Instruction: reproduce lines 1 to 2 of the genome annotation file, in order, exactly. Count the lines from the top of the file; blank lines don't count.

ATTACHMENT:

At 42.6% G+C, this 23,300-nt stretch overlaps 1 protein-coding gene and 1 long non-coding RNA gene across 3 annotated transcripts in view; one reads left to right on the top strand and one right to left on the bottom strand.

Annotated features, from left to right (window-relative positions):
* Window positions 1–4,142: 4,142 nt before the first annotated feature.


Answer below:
At 42.6% G+C, this 23,300-nt stretch overlaps 1 protein-coding gene and 1 long non-coding RNA gene across 3 annotated transcripts in view; one reads left to right on the top strand and one right to left on the bottom strand.

Annotated features, from left to right (window-relative positions):